Listen to Shelley Crawford, an EMCC Global Accredited Master Practitioner and Accredited Supervisor, talk about how to manage burnout. 
In this video, we are going to explore one of the ways to help you manage overwhelm and potential burnout. When life feels chaotic or overwhelming, it can be easy to feel out of control and get stuck in a cycle of stress and worry. But this is not always 100% our fault. Humans have survived and evolved over many thousands of years because our modern-day brains are constantly scanning the environment to identify what it sees as a potential threat. Are causing us to feel stressed and often respond negatively in a way that our primitive brain might have reacted in the past by fighting, fleeing, or doing nothing else but worry about the situation. There are a couple of easy things we can do if we get stuck in that cycle of worry and stress where we feel overwhelmed. These things can help us to overcome those instant primaeval responses. One of my favourite ones is called the CIA Model. This three-step process helps us to identify what we can control in the situation, what we can influence, and what we can accept, even if only for a short while, so that we can give our brains a break. 
 
If you can't stop thinking about something that has happened in the past, or you feel really worried about something happening at the current time, or you think may happen in the future, stop for a moment and take three deep breaths. Then ask yourself these questions saying, What in this situation can I truly control? Most times, you will only really be able to control your response. You might do this by using breathing or mindfulness techniques to help you calm your nerves. Control is the first letter of the CIA. Secondly, you can ask yourself, What in this situation can I influence? So think about how you could influence it. As an example, you are furious with someone's behaviour and you You want to let them know in no uncertain terms how you feel, but you know that this won't help the situation, so you have ended up worrying about it instead. But imagine that you offload your worry by writing your thoughts and feelings down in an email to that person. But instead of sending that email straight away, you wait until the next morning when you've had some time to cool off. Then you look at the email again with a clearer head and decide to change some of the wording.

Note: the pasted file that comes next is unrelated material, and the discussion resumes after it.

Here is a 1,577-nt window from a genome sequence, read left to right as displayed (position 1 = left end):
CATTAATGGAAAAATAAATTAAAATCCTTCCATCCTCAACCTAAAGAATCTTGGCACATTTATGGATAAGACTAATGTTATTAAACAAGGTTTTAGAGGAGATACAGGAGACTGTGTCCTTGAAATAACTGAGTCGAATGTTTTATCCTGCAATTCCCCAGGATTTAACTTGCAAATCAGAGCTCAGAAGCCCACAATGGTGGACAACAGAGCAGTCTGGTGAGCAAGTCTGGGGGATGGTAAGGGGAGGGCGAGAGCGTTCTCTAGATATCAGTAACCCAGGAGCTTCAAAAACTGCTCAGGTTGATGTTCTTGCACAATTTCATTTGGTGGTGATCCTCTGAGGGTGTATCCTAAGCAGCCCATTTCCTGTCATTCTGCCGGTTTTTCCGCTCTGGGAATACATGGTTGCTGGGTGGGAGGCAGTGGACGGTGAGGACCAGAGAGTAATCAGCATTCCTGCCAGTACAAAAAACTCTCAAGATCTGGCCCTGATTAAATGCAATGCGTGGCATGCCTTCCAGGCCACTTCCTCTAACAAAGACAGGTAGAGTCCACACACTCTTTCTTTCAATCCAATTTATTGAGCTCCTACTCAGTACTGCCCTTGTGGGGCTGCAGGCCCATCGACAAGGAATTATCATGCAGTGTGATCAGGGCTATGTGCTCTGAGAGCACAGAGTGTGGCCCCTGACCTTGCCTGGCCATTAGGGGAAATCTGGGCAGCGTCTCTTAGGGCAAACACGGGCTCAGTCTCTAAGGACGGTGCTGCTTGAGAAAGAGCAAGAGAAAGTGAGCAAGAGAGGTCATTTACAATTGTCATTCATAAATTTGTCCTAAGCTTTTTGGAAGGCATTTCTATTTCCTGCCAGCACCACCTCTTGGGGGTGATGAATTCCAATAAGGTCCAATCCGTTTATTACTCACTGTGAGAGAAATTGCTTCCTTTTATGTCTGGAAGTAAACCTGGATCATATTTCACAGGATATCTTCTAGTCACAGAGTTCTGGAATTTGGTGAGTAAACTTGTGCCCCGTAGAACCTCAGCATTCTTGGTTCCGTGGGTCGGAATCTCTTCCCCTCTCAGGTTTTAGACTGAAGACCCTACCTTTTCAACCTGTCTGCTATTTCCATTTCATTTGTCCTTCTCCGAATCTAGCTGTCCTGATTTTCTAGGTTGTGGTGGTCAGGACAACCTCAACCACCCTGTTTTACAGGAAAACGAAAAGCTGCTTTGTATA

This way, you may not have been able to control that other person's behaviour, but you have been able to influence the situation. Then finally, the A for accept is if you still feel like you cannot control everything and you have done what you can to influence it, but you are still worrying about it. Try by asking yourself what you may need to accept. Now, I never recommend that anyone accepts any behaviour that is harmful to themselves or someone else. But sometimes giving ourselves permission to accept something just for now, just for a certain time frame, for instance, this morning or overnight or just for a day, it can help us let go of the worry for a while, knowing that because we've given ourselves permission to only accept the situation for a short while, we can come back to it at a later stage to see whether there is any more we can do to control or influence it. If you feel you need more support or things deteriorate for you, please get hold of your doctor or otherwise, log into your Verve portal and click the link to request a survey. You will then be able to access all the support you need. 
 
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